Finding Nemo Submarine Voyage is an attraction in Tomorrowland at Disneyland that opened on June 11, 2007. It uses the submarine vehicles, track layout, and location used by the Submarine Voyage, which closed in 1998. It is themed to the 2003 Disney/Pixar animated film Finding Nemo.
For more information on the original attraction, see Submarine Voyage.
The Submarine Voyage, as it was originally called, opened on June 6, 1959. It featured eight "submarines" (actually submarine-shaped boats with the guest seating area below the water line), which sailed through Submarine Lagoon, past animatronic sea life, and simulated a trip under the polar ice cap. The attraction closed on September 9, 1998 after more than 39 years of operation.
After the attraction's closing, then-Disneyland president Paul Pressler promised a new attraction to replace the Submarine Voyage by 2003, and was long rumored to be based on Disney's 2001 animated film Atlantis: The Lost Empire, but 2003 came and went with no new attraction, a year after Paul Pressler stepped down to become president of The Gap.
Finally, on July 15, 2005, two days before the 50th anniversary of Disneyland, Walt Disney Parks and Resorts president Jay Rasulo officially announced the Finding Nemo Submarine Voyage at the newly-opened Turtle Talk with Crush attraction (which is also based on Finding Nemo) at Disney's California Adventure.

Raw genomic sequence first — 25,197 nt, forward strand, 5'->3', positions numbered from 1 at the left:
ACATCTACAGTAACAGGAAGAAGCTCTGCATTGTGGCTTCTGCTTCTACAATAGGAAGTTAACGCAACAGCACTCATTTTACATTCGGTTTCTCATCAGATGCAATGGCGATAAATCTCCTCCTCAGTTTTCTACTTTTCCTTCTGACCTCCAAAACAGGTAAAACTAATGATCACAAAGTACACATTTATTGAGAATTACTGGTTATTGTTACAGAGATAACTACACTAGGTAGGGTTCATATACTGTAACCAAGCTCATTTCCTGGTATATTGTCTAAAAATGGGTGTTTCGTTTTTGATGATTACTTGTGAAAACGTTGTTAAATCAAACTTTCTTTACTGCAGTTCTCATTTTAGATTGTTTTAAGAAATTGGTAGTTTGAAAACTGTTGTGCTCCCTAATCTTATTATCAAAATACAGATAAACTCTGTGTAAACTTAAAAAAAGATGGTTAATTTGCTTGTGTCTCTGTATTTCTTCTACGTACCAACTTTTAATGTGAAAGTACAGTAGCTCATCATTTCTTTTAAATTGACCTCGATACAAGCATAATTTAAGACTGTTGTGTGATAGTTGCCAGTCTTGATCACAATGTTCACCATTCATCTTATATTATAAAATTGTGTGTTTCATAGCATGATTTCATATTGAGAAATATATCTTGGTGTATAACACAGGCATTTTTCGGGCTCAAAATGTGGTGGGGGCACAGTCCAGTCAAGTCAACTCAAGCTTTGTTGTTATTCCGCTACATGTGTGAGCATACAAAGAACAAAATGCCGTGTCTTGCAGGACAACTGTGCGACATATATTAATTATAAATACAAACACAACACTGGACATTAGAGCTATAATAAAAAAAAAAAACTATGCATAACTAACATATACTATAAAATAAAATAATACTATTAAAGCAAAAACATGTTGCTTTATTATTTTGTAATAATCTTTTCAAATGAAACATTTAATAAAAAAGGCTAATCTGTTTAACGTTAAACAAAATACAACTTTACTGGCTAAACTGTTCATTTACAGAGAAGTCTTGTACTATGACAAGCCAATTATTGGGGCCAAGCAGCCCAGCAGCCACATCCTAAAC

The current attraction uses the same subs and track layout as the original Submarine Voyage. Other than the addition of the projection screens, the only noticeable modification to the attraction was moving the entrance waterfall up quite a distance, reducing the amount of time the subs spend outside and necessitating lengthy closures of the monorail to allow construction of the show building extension to take place.
Throughout the first half of 2014, the attraction underwent its first "dry rehab" (a refurbishment involving draining the entire lagoon). At the time, there was speculation and fear that the "refurb" was not actually such, and that the ride, like its shuttered Floridian counterpart, had been quietly and permanently closed. Disney put various messages on the work walls promising a September return, and Bob Iger dispelled rumors of a permanent closure at a shareholders meeting, stating the attraction was "too unique" to be nixed.